A month or so in, I began to wonder if I could turn the blog into book – something that would actually do well. My fantasies of bestsellerdom had a rude awakening when I finally sat down with all 300 pages of it upon my release. What read as a suspenseful page-turner when the author was behind bars lacked the dramatic tension to make it cohesive in a long-form narrative. One friend said it was like the 4 hours of raw footage of a potentially excellent documentary – I just needed to extract the right 90 minutes. I wrestled for a year with making it work, but I simply could not tell what to keep and what to throw out. Then there were riots at Chino, and my very particular experience got my foot in the door at the Huffington Post. Maybe blogging was the 21st century skill that destiny had in mind for me after all? I put the book aside as I pursued a new career as an internet journalist. (If you’re reading this, you’re probably one too, and know exactly how much that pays.)

I finally went back to school and obtained a Masters the Humanities with a specialization in Creative Writing, as teaching and shopping screenplays seem like a good plan B. The prison record was a disqualifier for the former, and though I’ll stack my scripts against anything out there, there’s one in every desk drawer in L.A. I placed in a few contests but could not land a agent. I finally managed to cobble together a living editing subtitles – work I love and for which I am immensely grateful. (I even work on translations of Netflix shows like Orange is the New Black.)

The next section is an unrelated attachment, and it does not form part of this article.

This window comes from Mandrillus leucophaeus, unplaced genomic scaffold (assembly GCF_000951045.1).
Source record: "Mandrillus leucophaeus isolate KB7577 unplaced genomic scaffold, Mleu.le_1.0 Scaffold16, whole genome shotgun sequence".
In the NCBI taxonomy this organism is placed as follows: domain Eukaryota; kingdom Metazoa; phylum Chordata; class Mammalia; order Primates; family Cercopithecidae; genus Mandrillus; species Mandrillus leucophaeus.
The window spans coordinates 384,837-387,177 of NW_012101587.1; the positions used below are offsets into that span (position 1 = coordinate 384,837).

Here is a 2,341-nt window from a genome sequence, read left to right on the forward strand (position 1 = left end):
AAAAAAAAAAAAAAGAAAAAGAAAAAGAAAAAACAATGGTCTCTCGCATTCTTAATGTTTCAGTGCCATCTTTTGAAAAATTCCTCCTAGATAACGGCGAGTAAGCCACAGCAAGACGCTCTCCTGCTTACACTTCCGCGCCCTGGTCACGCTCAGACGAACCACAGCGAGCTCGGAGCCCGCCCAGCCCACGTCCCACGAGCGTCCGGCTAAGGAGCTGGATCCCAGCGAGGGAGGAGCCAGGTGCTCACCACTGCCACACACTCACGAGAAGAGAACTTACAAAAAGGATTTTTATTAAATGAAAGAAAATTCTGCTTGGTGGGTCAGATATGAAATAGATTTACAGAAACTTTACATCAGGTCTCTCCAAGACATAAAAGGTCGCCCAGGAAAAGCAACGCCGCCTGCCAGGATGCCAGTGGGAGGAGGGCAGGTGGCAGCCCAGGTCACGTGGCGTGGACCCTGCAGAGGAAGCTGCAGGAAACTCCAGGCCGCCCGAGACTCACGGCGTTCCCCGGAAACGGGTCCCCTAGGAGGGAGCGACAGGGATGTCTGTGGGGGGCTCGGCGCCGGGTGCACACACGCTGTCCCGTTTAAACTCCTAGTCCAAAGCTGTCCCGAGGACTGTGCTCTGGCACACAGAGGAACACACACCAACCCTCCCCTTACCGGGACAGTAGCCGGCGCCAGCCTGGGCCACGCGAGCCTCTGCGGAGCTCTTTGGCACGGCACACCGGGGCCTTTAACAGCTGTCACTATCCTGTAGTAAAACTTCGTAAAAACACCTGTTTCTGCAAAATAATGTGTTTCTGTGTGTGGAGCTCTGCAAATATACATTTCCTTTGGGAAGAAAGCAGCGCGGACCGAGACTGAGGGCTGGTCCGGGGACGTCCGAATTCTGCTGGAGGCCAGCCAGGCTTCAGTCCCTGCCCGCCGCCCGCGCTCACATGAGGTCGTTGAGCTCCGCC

When my mother died, in 2015, I surprised myself with a sudden willingness to revisit this project. For the first time, I could reread what I wrote back then without imagining what my mom had felt a decade before, when she had first read those same words. Time gave me another gift as well: the perspective completely absent when I was just released. I also made a counter-intuitive, even paradoxical discovery. Writing memoir sometimes requires not remembering too much.

In ten years I had forgotten just enough. The fat had melted off my memories, leaving me with bone and muscle. Everything that was important remained right where I’d left it, just waiting to be found again.

Ink from the Pen: A Prison Memoir (Nuance Titles) can be ordered at https://www.amazon.com/Ink-Pen-Prison-Mark-Olmsted/dp/0692784144 either as a paperback, Kindle, or both. The website is Lavender is the New Black. (I’m told, despite the serious subject matter, the book is way more entertaining than it has any right to be. If you agree, please review it on Amazon and Goodreads.)